Well, Sarah got voted off... I mean, “fired” on this week’s Apprentice: Martha Stewart. (I gave it a day or so so that those of you who TiVoed the show would have a chance to watch before I blew the secret.) I suppose I could have checked as to whether she was going to be out of the office yesterday (when she’d have to be doing the post-firing interview circuit), but I’m not quite that obsessive. (For those of you just tuning in, we produced Sarah’s audition video.)
For the most part, I can’t say I’m a big fan of the show. As far as I can tell, it’s a pale shadow of the Donald version (for which we also produced an audition video a while back). Martha’s trying to reconcile her hard-nosed businesswoman persona with her gracious TV face, and it just ain’t working. Donald’s an oversized asshole, and doesn’t try to hide it. Makes for a better “villain.” And let’s be honest that’s what he and Martha are: the antagonists.
Another shortcoming of Martha’s show is that the goal is so nebulously defined exactly what job is it they’re applying for again? With Donald’s show, the goal is clear: They’re hiring for a specific position running a specific operation within the Trump empire. With Martha, it’s just some job somewhere at the company. Hard to know what you’re working toward, what characteristics you need to accentuate, and so on. But worse than that, that vagueness completely destroys the illusion that this is any kind of “job interview,” as the contestants are repeatedly admonished to call it. No, it’s not an interview. It’s a television show. That’s it. Decisions are being made for good television, not any sort of good business sense.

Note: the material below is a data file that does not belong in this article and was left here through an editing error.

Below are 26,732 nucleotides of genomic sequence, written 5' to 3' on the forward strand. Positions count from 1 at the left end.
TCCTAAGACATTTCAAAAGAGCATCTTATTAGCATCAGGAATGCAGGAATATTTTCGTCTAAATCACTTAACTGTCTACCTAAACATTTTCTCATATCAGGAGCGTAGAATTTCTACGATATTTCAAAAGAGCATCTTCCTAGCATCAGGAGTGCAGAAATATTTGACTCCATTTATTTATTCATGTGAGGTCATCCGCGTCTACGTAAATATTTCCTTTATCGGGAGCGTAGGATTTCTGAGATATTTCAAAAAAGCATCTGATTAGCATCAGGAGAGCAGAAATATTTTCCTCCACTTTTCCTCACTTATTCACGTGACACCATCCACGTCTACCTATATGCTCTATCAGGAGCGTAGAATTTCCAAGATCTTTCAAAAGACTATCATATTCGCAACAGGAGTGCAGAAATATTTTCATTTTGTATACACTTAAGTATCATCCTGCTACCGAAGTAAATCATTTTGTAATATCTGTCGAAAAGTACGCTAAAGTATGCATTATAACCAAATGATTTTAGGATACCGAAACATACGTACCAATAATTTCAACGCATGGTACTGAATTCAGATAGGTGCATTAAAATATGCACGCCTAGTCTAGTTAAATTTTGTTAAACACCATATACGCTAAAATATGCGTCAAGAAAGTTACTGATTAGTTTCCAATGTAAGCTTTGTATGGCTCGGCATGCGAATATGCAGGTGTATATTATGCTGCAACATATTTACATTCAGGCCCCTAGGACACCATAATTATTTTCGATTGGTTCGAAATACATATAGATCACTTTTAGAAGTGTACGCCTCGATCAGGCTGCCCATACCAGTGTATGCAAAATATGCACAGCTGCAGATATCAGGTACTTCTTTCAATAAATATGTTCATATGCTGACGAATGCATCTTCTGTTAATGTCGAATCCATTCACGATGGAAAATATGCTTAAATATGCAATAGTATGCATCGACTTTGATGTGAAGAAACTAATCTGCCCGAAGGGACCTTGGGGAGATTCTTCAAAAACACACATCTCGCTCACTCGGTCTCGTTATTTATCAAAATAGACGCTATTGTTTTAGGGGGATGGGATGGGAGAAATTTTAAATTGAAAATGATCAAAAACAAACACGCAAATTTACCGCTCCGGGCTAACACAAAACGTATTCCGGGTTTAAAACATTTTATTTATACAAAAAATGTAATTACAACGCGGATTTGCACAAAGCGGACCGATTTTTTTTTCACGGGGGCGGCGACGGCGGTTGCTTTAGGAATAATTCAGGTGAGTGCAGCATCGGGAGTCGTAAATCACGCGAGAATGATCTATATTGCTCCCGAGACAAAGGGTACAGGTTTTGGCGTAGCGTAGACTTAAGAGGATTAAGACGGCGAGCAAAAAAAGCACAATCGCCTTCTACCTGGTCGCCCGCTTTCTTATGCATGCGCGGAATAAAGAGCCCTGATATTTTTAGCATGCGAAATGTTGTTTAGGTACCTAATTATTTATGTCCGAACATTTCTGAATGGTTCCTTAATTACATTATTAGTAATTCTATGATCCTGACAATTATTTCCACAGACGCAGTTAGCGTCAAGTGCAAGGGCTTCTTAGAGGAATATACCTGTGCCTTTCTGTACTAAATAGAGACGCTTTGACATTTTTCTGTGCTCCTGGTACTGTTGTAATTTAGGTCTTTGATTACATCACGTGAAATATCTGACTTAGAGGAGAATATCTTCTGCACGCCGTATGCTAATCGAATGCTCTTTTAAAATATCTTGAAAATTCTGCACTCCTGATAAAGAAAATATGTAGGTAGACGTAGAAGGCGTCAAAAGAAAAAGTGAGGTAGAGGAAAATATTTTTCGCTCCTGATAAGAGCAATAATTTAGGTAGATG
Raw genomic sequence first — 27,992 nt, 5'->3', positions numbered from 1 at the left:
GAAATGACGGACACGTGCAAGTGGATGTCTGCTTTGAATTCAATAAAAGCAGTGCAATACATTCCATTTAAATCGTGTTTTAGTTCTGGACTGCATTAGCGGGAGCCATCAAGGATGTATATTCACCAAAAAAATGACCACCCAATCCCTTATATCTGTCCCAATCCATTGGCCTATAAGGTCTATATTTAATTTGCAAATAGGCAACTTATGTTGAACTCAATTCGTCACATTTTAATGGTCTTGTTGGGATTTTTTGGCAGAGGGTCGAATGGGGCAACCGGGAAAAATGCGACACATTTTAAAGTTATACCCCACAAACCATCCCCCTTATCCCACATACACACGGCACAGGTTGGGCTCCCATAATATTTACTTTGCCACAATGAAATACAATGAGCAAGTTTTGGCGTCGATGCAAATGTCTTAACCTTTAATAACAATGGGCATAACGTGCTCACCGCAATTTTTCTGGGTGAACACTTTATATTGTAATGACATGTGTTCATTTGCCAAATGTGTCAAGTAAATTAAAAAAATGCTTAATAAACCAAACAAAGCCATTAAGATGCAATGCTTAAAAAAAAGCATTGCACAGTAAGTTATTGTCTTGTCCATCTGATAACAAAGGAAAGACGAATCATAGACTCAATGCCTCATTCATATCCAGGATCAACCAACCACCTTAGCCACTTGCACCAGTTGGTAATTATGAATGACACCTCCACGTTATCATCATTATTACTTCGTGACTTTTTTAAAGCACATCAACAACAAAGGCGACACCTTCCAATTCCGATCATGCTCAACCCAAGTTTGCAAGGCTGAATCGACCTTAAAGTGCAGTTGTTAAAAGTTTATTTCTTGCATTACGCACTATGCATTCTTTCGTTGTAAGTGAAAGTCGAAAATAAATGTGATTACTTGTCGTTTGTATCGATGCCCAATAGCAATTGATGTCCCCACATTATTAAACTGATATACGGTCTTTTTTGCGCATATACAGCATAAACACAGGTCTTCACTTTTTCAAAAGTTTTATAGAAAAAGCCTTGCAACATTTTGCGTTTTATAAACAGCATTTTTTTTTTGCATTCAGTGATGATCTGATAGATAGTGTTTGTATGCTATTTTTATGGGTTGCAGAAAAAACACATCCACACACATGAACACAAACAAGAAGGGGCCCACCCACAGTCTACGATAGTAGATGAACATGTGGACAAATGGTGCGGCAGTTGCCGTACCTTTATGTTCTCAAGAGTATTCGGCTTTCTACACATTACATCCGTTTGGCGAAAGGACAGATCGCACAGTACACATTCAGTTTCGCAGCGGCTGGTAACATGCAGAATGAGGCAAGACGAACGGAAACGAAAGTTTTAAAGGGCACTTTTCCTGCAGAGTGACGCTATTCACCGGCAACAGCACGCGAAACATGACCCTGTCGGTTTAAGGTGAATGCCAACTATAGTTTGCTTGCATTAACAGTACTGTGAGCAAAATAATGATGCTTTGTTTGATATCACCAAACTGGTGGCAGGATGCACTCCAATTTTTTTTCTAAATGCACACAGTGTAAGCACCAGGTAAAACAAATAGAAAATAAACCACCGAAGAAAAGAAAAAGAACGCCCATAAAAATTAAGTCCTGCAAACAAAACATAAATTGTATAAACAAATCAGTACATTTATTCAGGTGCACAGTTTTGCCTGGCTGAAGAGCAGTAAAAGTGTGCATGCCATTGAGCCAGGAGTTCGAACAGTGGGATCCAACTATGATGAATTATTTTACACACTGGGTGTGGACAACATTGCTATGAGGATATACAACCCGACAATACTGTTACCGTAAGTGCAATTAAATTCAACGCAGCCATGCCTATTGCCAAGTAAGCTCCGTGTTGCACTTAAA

Will I keep watching now that Sarah’s off the show? For a while, maybe, but probably only to see what happens to loose-cannon Jim (who, if real business entered into the picture at all, would have been let go long ago). After that? Can’t say I really care what happens.
Did Sarah deserve to get fired after this week’s performance? Judging by the way things looked on television (which is no doubt radically different from the way things actually happened), then probably so. Her team never developed a coherent idea for the task, and as project manager, she was ultimately responsible for the team’s performance (Sarah’s second-in-command Carrie was also fired). But I will say that I was heartened to see that, for probably the first time on the show, a project manager actually stepped up and accepted responsibility for the loss rather than trying to deflect blame onto someone else. Did she say that she deserved to be fired? No. But she made the argument for her continued participation based on her overall performance and potential rather than pretending that this loss was someone else’s fault. Hell, when asked who the hardest worker on the team was, she came right out and said it was Jim someone whom she certainly had no desire to keep around.
So even in defeat, she handled herself graciously and honorably. A lot more than can be said for most reality-show competitors. And since she now has to keep working out in the real world (in fact, my team is working with her on a company video project this month), it’s nice to see she didn’t do anything to tarnish her reputation... or the reputation of those she represents (I suppose that’s me playing the role of “company man” there).